Latest Research: China Supplies Russia's War Economy with Microelectronics

The Washington-based Center for Strategic and International Studies (CSIS) has for the second time since the start of the Russian invasion of Ukraine investigated how the Russian arms industry is supplied with goods from abroad

by Sededin Dedovic
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Latest Research: China Supplies Russia's War Economy with Microelectronics
© Pool / Getty Images

After appointing economist Andrei Belousov as the new Minister of Defense, Russian President Vladimir Putin traveled to visit Chinese President Xi Jinping. According to claims in a new American study, since 2023, China has become the most important supplier of microelectronics and machinery used for Russian weaponry.

Putin is showing his intention to further shape the Russian industry into a wartime economy. As early as the end of 2023, the German Council on Foreign Relations (DGAP) calculated in one analysis that in the worst-case scenario, the Western military alliance only had five more years to maintain its deterrence potential against a possible Russian attack on a NATO country.

The author of that study, Christian Melling, head of the Center for Security and Defense at DGAP, has now updated his analysis focusing on the strengthening of the Russian military in the war against Ukraine. "Putin is only living through this war," claims the German expert in an interview with DW.

"He needs the war because he has summoned so many spirits that may not be able to accept peace at all." Therefore, NATO's rearmament is directly linked to supplying weapons to those 50 nations, led by the United States, supporting Ukraine.

The American Center for Strategic and International Studies (CSIS) concluded in its study published in April that "Putin's ongoing and comprehensive military reforms" in the war against Ukraine indicate that "Russia may be preparing for conflict with NATO within the next two decades, including conventional warfare on a large scale." CSIS, based in Washington, reportedly close to the US arms industry, has investigated for the second time since the beginning of the Russian invasion of Ukraine how the Russian arms industry is supplied with goods from abroad and how it avoids Western sanctions.

This study was published under the title "State of the Russian Defense Industry after Two Years of War."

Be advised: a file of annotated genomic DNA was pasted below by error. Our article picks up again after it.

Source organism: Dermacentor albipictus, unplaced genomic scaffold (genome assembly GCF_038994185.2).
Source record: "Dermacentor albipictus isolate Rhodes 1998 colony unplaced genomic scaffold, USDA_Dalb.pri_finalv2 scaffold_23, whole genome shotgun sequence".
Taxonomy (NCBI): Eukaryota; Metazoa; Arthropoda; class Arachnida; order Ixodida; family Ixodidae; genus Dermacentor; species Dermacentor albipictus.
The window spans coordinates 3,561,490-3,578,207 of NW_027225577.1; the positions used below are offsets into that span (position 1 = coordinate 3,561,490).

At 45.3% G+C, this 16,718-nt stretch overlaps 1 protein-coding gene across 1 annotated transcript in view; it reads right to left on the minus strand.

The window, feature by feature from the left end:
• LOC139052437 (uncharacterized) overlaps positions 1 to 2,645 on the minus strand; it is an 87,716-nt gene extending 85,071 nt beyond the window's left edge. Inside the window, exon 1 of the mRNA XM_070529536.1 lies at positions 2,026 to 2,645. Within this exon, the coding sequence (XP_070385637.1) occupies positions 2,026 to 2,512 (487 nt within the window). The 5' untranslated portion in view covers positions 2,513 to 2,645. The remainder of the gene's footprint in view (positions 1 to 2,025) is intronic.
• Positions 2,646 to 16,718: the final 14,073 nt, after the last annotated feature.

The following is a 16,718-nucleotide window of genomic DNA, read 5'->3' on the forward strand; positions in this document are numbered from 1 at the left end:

Russia circumvents Western sanctions

To do this, researchers analyzed publicly available data on the movement of goods into Russia, particularly microelectronics needed for missiles and so-called "gliding bombs." CSIS also tracked the trade of so-called CNC machines, or computer-controlled metalworking machines used for making artillery shells and other ammunition.

"The Russian defense industry has found ways to obtain what it needs to increase weapon production," concludes the analysis by American CSIS. "The Kremlin continues to rely on components imported through a complex network of intermediaries.

This has proven crucial for supplying the Russian military in Ukraine," the study assesses. According to these estimates, China became Russia's most important supplier as of spring 2023: "Almost all leading exporters of microelectronics are based in China and Hong Kong, with one company based in Turkey," the study notes.

Russian President Vladimir Putin, left, shakes hands with Chinese President Xi Jinping, right, during the Tsinghua Universitys c© Pool / Getty Images

Chinese exports of microelectronics to Russia sharply increased in March 2023.

At that time, Chinese President Xi Jinping visited Russian President Vladimir Putin in Moscow. "Russian imports of CNC machines from Chinese firms used for precise production of parts for various weapon systems, from ammunition to aircraft, also sharply increased in the months following the meeting between Xi and Putin in March 2023," CSIS notes.

The American think tank also published several graphs showing that between March and July 2023, companies from China and Hong Kong supplied Russia with electronics between 200,000 and 300,000 times each month.

Many drones for Moscow, few for Kiev

A particularly striking comparison is the delivered unmanned aerial vehicles: "Russia received unmanned aerial vehicles directly from Chinese trading companies worth at least $14.5 million, while Ukraine received only Chinese-made drones and components worth around $200,000, mostly from European intermediaries," the CSIS report states.

Some of the companies from China and Hong Kong that supply Russia also do business with Ukraine. And if these firms are under EU or US sanctions, then that creates a problem because trade restrictions can eventually affect Ukraine too.

Finally, American researchers concluded that "the Russian industrial sector has become entirely dependent on China when it comes to machines and components essential for weapons production." This is confirmed by investigations conducted in Ukraine, where Russian missiles, gliding bombs, and drones intercepted by Ukrainian air defense are dismantled into parts.

Since last year, the Ukrainian military has been finding Chinese electronics in Russian weapons, primarily, reports sanctions expert Vladislav Vlasijuk, working in the administration of the President of Ukraine. Unlike before the invasion of Ukraine, Russia is increasingly producing types of ammunition and weapons where Western high-tech components are entirely replaceable.

Primarily, this concerns gliding bombs and combat drones Shahid, which originally come from Iran. In this way, since the beginning of 2024, the Russian Air Force has been more successfully overcoming Ukrainian air defense, which, on the other hand, lacks Western missiles for defense, reports Deutsche Welle.

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